Black Lives Matter: Volunteers paint mural on Main Street in Burlington

Groups of masked volunteers transformed Main Street on Sunday from an artery for traffic entering and exiting downtown Burlington to their canvas for a statement of social justice.

Volunteers like 8-year-old Faiza Jafar took the Burlington city councilors up on their invitation to help paint a Black Lives Matter mural. 

Why did she come from South Burlington to help with the mural? 

“Black lives matter, and I’m Black,” Faiza said. 

City councilors unanimously passed a resolution on Monday to create the two-block street painting. In June, the Montpelier City Council also approved the painting of a similar mural in front of the statehouse. Gov. Phil Scott expressed support for the statement. 

Faiza worked on rolling paint between the outlines of the letter A in “Black” as her older sister and younger brother looked on. She eventually handed the paint roller to her siblings, jumping in a few times to help her brother, Tariq, refill the roller.  

Dawn Fitzgerald of Burlington worked a few letters down from the Jafar siblings. She said that she volunteered in solidarity with her 16-year-old daughter who was taking a phone call just beyond the taped off painting area. 

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Fitzgerald, who is white, said that she had not known her daughter felt racial injustice because she had always thought their city was diverse. Her daughter, Haley Walker, opened up to her about her experience of being Black in the aftermath of George Floyd’s May 25 death after a Minneapolis police officer kneeled on his neck for almost 9 minutes.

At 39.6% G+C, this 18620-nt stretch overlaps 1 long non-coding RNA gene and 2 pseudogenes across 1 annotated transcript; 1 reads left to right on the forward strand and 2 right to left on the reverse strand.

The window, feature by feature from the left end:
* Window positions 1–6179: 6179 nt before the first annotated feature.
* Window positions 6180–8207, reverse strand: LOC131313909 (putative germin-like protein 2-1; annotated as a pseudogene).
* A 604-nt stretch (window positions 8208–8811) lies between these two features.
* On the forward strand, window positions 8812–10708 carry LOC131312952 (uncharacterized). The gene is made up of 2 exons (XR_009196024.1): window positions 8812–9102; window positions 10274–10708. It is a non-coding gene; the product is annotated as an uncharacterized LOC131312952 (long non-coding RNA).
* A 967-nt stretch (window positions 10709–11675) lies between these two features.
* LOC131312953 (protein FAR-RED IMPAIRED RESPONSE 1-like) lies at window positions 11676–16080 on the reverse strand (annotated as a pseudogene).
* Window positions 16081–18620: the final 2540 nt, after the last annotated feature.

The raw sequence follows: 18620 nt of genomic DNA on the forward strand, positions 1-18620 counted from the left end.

“I will never know what it’s like to be Black,” Fitzgerald said.

She explained that Haley grew up without seeing Black adult role models in her school and also being the only Black person in a room. Haley works to advocate for social justice by starting a social union group at her school.

Dawn Fitzgerald, left, and her daughter Haley Walker, 16, stand together after taking their turn to help pain a Black Lives Matter mural on Main Street in Burlington on July 19, 2020.

Hannah Vickery, 25, of St. Albans worked at the end of the mural closest to St. Paul Street. She had heard about the event that morning on Facebook.

“It’s really cool to literally do something tangible,” Vickery said. 

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She said that taking action against racial injustice is important to her. Beyond helping with the mural, she writes to the police department to inquire about their plans to conduct anti-racist trainings. She said that she also tries to highlight the contributions of Black people on her social media posts. 

Contact Emilie Stigliani at 802-660-1897 or estigliani@gannett.com. Follow on Twitter: @EmilieStigliani.

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